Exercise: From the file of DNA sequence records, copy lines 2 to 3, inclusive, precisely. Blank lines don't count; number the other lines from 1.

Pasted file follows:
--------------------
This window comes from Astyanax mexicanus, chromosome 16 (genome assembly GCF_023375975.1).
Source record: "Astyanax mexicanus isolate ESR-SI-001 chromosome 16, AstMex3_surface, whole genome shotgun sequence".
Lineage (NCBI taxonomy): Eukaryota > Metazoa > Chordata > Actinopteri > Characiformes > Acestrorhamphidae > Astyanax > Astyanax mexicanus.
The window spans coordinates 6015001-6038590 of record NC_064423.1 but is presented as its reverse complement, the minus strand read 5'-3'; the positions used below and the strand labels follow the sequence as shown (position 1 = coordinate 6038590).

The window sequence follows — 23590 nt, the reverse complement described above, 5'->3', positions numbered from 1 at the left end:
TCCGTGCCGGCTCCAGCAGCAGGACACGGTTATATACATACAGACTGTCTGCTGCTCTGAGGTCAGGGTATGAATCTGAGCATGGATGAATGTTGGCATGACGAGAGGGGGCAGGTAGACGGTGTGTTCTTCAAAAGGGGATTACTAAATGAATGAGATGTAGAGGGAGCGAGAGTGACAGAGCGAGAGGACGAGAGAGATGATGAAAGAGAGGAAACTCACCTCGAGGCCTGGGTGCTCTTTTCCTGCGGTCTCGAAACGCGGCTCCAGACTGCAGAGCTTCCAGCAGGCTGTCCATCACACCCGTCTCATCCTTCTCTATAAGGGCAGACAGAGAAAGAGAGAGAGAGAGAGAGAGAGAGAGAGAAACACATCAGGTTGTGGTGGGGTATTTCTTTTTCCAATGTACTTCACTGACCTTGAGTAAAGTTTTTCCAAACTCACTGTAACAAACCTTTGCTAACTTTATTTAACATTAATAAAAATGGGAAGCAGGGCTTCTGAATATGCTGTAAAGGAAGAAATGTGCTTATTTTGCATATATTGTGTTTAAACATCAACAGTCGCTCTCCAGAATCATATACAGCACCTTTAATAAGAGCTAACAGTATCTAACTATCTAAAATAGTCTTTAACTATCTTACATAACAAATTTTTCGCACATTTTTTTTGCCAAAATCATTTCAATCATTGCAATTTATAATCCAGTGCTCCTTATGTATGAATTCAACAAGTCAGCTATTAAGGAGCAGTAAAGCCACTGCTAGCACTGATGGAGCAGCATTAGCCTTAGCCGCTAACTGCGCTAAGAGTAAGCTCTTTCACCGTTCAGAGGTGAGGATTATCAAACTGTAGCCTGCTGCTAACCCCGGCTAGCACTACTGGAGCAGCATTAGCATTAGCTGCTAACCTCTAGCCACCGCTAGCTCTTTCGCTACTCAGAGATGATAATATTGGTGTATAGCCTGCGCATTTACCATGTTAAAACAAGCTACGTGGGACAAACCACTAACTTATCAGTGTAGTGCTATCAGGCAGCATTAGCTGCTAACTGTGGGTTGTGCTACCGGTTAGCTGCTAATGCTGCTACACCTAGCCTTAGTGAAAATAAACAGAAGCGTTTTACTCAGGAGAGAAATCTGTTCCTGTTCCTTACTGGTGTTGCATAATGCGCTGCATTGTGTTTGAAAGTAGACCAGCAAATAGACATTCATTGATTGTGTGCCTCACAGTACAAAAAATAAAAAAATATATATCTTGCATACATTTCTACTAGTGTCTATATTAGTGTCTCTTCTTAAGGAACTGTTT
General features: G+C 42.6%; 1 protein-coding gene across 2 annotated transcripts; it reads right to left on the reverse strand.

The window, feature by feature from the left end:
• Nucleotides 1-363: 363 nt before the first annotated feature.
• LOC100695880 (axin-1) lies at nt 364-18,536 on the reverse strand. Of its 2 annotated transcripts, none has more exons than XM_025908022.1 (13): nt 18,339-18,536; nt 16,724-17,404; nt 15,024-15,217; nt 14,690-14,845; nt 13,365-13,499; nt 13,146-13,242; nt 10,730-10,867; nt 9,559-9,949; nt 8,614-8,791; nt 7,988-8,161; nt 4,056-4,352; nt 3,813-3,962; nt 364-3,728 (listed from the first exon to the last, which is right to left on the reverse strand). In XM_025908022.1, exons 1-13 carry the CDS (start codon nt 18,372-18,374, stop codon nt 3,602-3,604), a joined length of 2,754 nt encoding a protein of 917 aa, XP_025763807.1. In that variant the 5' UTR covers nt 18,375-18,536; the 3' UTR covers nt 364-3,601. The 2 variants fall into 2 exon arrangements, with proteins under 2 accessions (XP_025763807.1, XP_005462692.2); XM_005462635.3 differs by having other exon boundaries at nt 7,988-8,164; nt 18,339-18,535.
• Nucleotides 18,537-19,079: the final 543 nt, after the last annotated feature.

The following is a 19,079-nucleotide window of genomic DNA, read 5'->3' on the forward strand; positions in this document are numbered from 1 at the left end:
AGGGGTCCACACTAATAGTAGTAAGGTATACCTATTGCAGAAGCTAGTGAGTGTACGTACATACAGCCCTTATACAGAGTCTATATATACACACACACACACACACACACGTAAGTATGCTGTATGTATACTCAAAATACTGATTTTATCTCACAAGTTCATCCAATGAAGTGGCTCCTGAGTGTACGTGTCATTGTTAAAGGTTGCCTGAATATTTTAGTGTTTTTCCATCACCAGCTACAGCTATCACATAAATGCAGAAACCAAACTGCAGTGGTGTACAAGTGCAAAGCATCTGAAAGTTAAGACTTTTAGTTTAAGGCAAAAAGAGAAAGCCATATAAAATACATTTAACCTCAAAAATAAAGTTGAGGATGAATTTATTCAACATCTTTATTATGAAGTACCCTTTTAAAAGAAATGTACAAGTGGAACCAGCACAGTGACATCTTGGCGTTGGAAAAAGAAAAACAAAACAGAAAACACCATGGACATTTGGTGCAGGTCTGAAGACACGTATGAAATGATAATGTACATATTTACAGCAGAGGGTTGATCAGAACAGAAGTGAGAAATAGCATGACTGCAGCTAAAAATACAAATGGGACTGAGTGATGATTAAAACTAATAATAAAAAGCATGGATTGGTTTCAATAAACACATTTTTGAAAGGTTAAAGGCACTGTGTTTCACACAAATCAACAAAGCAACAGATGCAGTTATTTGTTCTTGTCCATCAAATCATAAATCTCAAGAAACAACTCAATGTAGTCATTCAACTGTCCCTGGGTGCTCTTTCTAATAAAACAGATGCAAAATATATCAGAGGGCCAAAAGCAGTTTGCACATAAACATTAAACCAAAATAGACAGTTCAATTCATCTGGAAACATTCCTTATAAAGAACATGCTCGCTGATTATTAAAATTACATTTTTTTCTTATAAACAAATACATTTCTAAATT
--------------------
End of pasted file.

Source record: "Astyanax mexicanus isolate ESR-SI-001 chromosome 16, AstMex3_surface, whole genome shotgun sequence".
Lineage (NCBI taxonomy): Eukaryota > Metazoa > Chordata > Actinopteri > Characiformes > Acestrorhamphidae > Astyanax > Astyanax mexicanus.